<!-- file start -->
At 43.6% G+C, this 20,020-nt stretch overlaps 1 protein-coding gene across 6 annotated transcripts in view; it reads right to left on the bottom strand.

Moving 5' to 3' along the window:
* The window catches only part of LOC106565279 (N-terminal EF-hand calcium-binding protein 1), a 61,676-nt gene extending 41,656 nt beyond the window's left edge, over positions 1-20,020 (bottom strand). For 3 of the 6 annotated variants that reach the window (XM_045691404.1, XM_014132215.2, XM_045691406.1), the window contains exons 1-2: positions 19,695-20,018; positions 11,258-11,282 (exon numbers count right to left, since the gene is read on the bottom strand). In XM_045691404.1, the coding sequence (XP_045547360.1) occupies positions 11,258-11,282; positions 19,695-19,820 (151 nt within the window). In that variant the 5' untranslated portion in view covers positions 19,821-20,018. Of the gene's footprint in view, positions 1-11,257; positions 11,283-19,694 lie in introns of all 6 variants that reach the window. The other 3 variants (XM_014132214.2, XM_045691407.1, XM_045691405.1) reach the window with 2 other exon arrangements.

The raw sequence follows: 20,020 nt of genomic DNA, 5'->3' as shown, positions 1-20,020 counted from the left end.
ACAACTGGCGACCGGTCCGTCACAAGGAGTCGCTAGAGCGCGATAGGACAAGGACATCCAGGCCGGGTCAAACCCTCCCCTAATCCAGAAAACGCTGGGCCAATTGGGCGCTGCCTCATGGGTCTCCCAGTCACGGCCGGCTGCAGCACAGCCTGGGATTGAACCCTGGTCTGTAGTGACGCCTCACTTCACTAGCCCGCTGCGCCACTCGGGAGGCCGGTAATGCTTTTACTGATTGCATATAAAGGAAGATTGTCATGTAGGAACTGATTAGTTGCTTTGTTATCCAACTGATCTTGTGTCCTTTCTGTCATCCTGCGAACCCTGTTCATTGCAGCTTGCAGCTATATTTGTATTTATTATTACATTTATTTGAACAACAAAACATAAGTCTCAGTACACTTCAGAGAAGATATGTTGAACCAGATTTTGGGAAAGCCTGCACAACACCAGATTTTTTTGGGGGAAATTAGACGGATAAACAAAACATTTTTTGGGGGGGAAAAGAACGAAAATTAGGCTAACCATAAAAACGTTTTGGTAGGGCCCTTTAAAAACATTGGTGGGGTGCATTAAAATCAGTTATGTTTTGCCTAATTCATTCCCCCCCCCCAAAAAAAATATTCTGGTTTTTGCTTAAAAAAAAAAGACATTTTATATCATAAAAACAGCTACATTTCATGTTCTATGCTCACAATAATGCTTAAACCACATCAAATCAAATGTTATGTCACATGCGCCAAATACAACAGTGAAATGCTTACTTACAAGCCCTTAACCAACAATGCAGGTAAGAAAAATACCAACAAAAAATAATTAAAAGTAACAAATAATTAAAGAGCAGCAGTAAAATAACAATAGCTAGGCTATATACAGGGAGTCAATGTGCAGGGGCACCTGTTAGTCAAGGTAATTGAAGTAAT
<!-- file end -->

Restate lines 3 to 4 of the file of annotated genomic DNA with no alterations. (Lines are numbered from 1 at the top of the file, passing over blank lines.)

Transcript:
* The window catches only part of LOC106565279 (N-terminal EF-hand calcium-binding protein 1), a 61,676-nt gene extending 41,656 nt beyond the window's left edge, over positions 1-20,020 (bottom strand). For 3 of the 6 annotated variants that reach the window (XM_045691404.1, XM_014132215.2, XM_045691406.1), the window contains exons 1-2: positions 19,695-20,018; positions 11,258-11,282 (exon numbers count right to left, since the gene is read on the bottom strand). In XM_045691404.1, the coding sequence (XP_045547360.1) occupies positions 11,258-11,282; positions 19,695-19,820 (151 nt within the window). In that variant the 5' untranslated portion in view covers positions 19,821-20,018. Of the gene's footprint in view, positions 1-11,257; positions 11,283-19,694 lie in introns of all 6 variants that reach the window. The other 3 variants (XM_014132214.2, XM_045691407.1, XM_045691405.1) reach the window with 2 other exon arrangements.

The raw sequence follows: 20,020 nt of genomic DNA, 5'->3' as shown, positions 1-20,020 counted from the left end.